Submitted by Peter Åstedt
We would love to do this, but we need to get paid. You bump into this all the time. It’s true, but as an artist, you have to think when you use this.
First, is your value really that much? Sure, you might draw 200 people in your hometown. And there is a value to that. People might buy tickets and they will buy alcohol from the bar. If you then seek out a gig in the next city just an hour away there is nothing that says anyone will show up. You might have no audience here. Sure 20 people from that 200 audiences will come over just because they like you. But the value of these 20 is not as high as the 200.
Suddenly the promoter has to go much more miles than the organizer in your hometown to reach people that might be interested in your music. This is a risk for the organizer, so they want a door deal for the show. Here you have two choices. First, don’t go outside your comfort zone and just play in your hometown until you get a hit and are safe to go to the next city. The problem with that is that your shows will be so many that the audience has seen you so many times that they stop going. The second choice is to take a risk and go for that door deal.
I have seen so many artists just go into this trap. They are not willing to take a chance. They think they need the money to get properly paid and don’t see it as an investment. The most common mistake is that the artist invests a hell of a lot of money to get in a fancy studio with a fancy producer and then get it mixed and mastered for a huge amount of money. Then when they are supposed to market the recording, they become cheap and suddenly they are just doing a release gig in their hometown and just go for free marketing options like doing a couple of Facebook and Instagram posts.
That is a perfect way to not go anywhere. Instead that that money they should have spent on recording. Take just 25% of it to record cheaper. That might take a little longer time but much more worth it. Then 75 % of the money is on marketing. Then they can take the chance to get to the next town and calculate that risk into part of the marketing money. This is what record labels have done for ages, now they don’t so this ball is back to the artist. Of course, it’s much safer and nicer sitting in a studio drinking some beers and recording, and having a good time. This won’t get your project any further. Also if you also hire a promoter in the next town you might get down those people that are missing and suddenly the new place is prepared to pay you that money to come and play.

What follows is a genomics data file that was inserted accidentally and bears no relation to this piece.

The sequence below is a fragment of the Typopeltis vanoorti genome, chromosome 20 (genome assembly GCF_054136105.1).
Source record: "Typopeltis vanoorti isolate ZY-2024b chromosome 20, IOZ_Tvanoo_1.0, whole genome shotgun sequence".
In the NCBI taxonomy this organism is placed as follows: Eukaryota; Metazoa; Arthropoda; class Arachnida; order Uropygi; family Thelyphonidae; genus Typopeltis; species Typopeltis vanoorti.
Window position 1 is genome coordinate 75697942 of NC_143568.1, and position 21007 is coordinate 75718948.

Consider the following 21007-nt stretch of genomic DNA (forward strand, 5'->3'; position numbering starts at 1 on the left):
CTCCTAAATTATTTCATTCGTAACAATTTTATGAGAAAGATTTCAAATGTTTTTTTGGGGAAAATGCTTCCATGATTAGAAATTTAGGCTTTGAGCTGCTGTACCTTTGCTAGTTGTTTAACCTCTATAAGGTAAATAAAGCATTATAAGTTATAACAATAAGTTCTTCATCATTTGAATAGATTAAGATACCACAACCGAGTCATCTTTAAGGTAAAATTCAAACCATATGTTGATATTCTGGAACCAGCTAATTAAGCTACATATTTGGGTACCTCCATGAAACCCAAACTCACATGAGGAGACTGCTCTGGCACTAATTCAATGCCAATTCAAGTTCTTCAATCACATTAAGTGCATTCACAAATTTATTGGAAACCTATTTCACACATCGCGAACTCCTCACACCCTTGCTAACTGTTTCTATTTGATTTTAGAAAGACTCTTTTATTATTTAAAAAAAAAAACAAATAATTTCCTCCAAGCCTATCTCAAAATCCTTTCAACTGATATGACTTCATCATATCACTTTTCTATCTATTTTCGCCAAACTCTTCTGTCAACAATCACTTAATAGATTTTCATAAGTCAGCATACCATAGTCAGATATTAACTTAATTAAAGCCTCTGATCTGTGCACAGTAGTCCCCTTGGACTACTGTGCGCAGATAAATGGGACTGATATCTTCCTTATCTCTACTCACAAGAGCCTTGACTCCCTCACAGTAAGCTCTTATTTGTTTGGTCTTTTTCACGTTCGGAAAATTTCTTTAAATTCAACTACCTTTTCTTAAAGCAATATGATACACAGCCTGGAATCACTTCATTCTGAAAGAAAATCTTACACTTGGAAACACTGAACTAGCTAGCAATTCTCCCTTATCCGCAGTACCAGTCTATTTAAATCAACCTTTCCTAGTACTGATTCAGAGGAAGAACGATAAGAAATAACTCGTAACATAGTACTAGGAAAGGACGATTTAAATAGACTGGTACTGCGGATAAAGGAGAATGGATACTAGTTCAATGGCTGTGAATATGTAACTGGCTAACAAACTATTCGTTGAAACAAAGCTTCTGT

The music industry works like any other industry. Like Bill Gates once said – If I was down to my last dollar, I would spend that on PR. It seems like in the music industry it would be different. Sorry, we are just like anybody else trying to do business. We need to do PR and it takes around seven years to get a business established. If you open a restaurant you probably have to calculate to pay your staff for the first two years and you work for free to get the whole thing to be up and running. That next town promoter is like the staff, they need to get paid before you get paid since you are not bringing that much to the table. No good music is no reason for that promoter. A good recording is no reason for that promoter. Is just that you can draw an audience. So, think twice before you request high demands, you are nothing until you have proven you are not.
Editor’s Note: Peter Åstedt has been working in the music industry for over 35 years. He has started record labels, distribution systems, and publishing companies. Peter also runs several major showcase festivals and is an advisor for INES and co-founder of MusicHelp/Discover Sensation. He has worked with the Top Ten most streamed songs and had music on both the Olympics and Super Bowl. Peter has currently taken up the seat of Station Manager of Cashbox Radio, working with MD, PD and station owner, Sandy Graham. In 2021, he worked as the European Consultant for Heal the Earth – An Earth Day Celebration. His latest venture is a new Showcase Festival in Sweden, Future Echoes futureechoes.se/. Peter is a Managing Partner and Editor of the legendary Record World International and also sits on the Board of Directors for the Canadian-based charity, The Drive Foundation.